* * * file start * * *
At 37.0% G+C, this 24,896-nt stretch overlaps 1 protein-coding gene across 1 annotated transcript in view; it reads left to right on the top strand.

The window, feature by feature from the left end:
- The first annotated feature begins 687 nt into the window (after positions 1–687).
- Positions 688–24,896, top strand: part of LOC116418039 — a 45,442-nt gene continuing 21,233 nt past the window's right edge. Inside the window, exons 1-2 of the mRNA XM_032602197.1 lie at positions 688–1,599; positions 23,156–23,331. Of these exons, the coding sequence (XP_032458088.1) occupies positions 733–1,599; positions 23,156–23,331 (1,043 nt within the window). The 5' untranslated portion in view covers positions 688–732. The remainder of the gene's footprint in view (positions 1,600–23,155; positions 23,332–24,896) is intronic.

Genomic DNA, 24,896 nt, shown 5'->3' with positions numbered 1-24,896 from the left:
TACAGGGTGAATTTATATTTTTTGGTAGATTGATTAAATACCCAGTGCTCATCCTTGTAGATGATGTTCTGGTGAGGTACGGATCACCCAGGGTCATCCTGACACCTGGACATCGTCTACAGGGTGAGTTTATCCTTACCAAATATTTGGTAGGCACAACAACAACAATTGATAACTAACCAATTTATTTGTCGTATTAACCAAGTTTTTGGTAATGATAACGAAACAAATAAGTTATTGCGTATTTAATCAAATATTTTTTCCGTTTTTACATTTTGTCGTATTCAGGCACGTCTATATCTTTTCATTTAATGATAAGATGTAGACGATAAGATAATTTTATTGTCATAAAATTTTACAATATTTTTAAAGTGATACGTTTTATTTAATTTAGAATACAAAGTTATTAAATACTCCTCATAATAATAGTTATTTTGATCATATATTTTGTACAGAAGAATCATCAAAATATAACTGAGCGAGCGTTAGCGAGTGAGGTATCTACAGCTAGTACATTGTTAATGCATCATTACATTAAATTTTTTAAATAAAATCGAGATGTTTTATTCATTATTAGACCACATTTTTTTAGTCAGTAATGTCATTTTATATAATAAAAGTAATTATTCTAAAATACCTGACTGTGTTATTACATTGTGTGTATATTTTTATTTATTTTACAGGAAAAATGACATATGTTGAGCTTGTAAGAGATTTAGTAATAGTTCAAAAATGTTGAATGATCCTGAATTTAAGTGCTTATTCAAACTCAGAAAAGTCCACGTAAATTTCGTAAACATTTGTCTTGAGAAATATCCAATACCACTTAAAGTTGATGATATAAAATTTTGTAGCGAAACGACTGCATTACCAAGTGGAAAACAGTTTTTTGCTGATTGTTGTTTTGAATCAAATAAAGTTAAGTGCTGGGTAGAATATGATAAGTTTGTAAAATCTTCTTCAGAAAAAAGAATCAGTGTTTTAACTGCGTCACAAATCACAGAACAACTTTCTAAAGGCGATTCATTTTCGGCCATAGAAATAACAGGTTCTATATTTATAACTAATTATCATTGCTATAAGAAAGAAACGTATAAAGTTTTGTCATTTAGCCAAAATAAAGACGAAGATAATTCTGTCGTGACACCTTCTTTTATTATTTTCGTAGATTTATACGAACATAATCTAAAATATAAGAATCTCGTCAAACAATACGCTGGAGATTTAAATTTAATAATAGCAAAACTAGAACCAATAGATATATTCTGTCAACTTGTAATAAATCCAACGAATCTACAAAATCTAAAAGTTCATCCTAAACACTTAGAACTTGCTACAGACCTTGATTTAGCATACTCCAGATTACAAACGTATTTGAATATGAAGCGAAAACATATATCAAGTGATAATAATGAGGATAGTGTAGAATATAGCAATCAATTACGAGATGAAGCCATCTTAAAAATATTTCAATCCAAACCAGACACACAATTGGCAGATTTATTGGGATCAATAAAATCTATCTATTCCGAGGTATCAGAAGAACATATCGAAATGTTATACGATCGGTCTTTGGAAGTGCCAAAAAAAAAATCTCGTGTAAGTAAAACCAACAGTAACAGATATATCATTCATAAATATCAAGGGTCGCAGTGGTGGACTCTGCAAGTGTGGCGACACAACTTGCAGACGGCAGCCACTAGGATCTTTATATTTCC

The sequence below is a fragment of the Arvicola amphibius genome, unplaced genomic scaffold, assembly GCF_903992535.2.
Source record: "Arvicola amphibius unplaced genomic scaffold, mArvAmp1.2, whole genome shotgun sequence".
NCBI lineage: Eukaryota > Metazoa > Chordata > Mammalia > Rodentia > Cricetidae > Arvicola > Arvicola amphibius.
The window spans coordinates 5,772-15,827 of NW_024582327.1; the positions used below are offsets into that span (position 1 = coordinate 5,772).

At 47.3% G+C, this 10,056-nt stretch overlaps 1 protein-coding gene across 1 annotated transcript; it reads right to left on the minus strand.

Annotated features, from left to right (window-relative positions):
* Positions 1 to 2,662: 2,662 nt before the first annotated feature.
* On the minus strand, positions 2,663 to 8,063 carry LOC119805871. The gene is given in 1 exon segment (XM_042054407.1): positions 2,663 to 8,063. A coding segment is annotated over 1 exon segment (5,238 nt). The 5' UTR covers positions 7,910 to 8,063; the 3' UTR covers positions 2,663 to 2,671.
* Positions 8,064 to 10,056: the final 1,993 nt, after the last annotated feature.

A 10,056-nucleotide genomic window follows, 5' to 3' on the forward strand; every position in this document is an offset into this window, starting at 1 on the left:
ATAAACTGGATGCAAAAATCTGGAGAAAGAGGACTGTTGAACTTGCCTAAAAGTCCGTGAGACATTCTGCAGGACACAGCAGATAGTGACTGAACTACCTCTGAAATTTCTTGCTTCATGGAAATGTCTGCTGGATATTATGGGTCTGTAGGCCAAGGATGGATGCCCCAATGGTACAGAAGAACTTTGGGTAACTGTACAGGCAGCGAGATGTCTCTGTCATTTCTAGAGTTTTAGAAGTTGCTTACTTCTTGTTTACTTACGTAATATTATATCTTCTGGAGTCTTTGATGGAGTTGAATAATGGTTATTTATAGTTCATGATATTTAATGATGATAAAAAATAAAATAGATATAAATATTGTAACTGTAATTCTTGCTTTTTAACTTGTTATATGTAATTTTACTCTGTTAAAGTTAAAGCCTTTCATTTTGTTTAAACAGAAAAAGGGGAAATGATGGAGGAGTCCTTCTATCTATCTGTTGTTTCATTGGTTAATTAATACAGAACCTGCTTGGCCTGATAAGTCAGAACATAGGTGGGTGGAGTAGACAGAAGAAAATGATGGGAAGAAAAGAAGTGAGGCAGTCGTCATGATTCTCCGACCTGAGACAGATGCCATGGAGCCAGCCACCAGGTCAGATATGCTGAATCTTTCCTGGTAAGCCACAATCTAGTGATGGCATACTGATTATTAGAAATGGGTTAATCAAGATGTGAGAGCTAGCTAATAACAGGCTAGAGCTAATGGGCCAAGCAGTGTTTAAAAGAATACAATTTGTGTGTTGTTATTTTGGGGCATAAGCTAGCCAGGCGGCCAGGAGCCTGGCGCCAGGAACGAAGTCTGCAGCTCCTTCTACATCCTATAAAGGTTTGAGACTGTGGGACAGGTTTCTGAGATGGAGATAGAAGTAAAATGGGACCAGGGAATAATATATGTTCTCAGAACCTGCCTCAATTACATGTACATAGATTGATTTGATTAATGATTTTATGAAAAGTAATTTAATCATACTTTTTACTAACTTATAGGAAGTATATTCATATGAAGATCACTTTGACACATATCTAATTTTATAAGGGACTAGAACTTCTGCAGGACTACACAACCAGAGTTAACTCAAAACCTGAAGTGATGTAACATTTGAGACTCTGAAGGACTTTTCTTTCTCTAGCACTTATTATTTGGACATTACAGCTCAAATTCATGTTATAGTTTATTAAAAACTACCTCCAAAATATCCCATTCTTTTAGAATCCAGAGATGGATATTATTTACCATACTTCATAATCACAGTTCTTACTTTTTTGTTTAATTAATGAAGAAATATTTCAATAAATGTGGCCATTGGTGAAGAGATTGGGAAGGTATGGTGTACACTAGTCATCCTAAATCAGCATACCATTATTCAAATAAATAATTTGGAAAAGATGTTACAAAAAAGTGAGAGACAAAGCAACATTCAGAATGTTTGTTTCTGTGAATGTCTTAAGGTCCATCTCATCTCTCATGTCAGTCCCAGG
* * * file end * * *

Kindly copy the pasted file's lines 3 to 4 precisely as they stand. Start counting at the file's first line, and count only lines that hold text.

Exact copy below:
- The first annotated feature begins 687 nt into the window (after positions 1–687).
- Positions 688–24,896, top strand: part of LOC116418039 — a 45,442-nt gene continuing 21,233 nt past the window's right edge. Inside the window, exons 1-2 of the mRNA XM_032602197.1 lie at positions 688–1,599; positions 23,156–23,331. Of these exons, the coding sequence (XP_032458088.1) occupies positions 733–1,599; positions 23,156–23,331 (1,043 nt within the window). The 5' untranslated portion in view covers positions 688–732. The remainder of the gene's footprint in view (positions 1,600–23,155; positions 23,332–24,896) is intronic.